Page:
In March, the 28-acre Hudson Yards development opened on Manhattan's West Side, finally connecting the neighborhood of the Jacob K. Javits Convention Center to the rest of Midtown. Besides the glass towers, hotels, shopping mall, restaurants, and attractions, though, is a venue that could be a blueprint for how convention centers are designed in the future.
The Shed is a musical and visual arts center comprising eight floors of gallery space and a theater that holds 1,250 people sitting or 2,000 standing. But it's the 17,000-square-foot courtyard space that holds the most interesting possibilities for business events. The reason: A huge telescoping shell that slides from just above The Shed's top floor to the far edge of the courtyard converts that 17,000 square feet to indoor space.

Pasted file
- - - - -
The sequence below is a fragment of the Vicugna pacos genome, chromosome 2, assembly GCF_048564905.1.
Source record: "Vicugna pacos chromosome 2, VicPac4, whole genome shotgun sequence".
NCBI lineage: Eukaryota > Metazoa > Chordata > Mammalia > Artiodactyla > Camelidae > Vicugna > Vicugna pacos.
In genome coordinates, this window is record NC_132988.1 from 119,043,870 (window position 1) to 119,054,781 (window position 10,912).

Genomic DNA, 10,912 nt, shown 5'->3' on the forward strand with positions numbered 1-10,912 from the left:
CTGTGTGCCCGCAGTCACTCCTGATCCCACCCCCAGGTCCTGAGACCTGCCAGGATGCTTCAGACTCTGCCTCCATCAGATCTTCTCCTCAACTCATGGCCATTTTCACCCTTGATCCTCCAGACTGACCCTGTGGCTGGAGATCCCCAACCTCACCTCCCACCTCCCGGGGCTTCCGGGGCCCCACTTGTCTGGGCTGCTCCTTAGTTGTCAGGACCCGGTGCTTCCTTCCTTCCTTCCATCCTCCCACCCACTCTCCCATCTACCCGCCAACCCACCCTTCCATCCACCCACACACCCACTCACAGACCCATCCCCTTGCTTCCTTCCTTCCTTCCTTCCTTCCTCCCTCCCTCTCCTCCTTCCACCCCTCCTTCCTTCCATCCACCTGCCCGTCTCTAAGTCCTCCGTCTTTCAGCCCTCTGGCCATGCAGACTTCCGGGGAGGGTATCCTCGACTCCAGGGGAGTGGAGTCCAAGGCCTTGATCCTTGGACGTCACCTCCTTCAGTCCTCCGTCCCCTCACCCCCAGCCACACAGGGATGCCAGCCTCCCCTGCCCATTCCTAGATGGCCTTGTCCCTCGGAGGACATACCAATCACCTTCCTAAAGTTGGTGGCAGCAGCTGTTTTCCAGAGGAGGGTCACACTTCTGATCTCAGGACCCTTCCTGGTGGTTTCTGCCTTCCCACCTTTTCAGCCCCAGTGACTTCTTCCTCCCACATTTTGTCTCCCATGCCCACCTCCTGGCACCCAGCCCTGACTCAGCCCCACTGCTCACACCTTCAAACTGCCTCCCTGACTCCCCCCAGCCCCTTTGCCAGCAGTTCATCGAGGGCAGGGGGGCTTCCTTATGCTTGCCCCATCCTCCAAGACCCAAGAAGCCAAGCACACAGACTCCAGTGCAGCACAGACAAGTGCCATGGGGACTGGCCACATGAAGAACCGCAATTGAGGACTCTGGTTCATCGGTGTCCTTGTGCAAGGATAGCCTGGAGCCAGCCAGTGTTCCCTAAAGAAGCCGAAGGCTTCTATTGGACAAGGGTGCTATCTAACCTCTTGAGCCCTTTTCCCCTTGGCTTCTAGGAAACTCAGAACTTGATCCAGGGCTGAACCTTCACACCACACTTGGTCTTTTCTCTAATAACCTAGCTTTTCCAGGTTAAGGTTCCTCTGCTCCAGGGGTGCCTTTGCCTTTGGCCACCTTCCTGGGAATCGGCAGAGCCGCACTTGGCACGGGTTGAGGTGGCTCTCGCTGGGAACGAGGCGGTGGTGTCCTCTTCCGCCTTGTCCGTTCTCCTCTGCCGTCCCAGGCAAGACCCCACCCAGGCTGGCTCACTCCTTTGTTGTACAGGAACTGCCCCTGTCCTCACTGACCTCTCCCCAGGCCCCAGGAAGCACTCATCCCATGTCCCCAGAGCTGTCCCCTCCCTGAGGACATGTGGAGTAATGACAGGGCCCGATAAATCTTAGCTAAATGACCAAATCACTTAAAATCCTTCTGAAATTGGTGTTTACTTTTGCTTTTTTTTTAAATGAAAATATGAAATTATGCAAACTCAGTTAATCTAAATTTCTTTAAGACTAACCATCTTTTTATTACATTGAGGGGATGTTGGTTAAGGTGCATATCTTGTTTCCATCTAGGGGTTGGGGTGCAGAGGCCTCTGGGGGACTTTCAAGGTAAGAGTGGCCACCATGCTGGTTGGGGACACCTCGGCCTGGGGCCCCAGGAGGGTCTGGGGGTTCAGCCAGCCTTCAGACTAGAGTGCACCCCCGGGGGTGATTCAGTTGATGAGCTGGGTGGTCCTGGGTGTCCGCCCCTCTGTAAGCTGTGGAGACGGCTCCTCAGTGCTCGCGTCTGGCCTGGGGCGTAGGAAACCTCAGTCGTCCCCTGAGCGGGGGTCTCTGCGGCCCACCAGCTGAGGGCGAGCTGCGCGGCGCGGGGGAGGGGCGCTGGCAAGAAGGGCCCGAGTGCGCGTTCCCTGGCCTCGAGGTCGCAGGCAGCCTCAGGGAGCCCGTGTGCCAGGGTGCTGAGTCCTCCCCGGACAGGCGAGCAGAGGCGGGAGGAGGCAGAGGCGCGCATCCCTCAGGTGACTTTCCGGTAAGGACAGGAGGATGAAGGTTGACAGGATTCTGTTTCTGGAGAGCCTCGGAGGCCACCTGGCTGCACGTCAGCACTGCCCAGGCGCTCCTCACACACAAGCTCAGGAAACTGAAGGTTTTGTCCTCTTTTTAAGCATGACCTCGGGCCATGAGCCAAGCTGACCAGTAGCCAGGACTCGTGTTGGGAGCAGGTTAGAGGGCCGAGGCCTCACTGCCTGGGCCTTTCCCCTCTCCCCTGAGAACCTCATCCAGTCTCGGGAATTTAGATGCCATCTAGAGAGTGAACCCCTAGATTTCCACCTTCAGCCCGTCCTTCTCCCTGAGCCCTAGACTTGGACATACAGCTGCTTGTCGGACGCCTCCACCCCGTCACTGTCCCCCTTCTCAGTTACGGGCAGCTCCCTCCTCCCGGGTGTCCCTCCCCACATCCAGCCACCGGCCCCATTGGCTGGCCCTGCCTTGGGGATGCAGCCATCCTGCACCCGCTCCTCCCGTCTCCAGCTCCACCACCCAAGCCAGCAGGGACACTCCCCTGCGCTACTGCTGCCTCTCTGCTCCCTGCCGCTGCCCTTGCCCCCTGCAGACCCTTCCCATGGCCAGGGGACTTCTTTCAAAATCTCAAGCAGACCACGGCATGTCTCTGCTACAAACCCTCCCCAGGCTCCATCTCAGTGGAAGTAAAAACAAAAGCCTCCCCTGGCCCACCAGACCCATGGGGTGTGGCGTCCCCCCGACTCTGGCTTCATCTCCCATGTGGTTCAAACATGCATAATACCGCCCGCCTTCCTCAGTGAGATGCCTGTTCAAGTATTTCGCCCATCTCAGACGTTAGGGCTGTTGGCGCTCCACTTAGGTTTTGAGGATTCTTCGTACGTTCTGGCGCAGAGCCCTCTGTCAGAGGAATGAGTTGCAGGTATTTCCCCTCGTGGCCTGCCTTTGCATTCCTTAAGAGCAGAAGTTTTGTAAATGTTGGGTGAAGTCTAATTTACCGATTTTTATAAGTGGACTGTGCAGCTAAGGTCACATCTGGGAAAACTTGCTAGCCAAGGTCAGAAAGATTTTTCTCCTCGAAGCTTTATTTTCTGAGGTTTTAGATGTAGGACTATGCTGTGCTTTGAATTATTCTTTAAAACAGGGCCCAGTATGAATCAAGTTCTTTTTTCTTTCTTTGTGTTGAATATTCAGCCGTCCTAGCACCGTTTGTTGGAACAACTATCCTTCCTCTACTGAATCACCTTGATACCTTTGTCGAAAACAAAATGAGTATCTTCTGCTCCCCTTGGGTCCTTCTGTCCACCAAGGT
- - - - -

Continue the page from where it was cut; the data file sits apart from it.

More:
Technology from the moving cranes found in the shipping and rail industries is what allows The Shed to have this ability, as well as its lightweight materials—in fact, a 180-horsepower motor is all that is needed to move the entire shell on its wheels. This article in Wallpaper magazine details exactly how the shell and its transport mechanism work, and shows photos.
One group of folks who are likely to read that article closely: the heads of major convention centers, who could possibly incorporate such a feature into an expansion project. With a shell that adds to their indoor space on demand, these centers could keep current show clients who are growing larger and also bring in more concurrent large shows, but without having to expand the center's permanent footprint and risk having underutilized space for much of the year.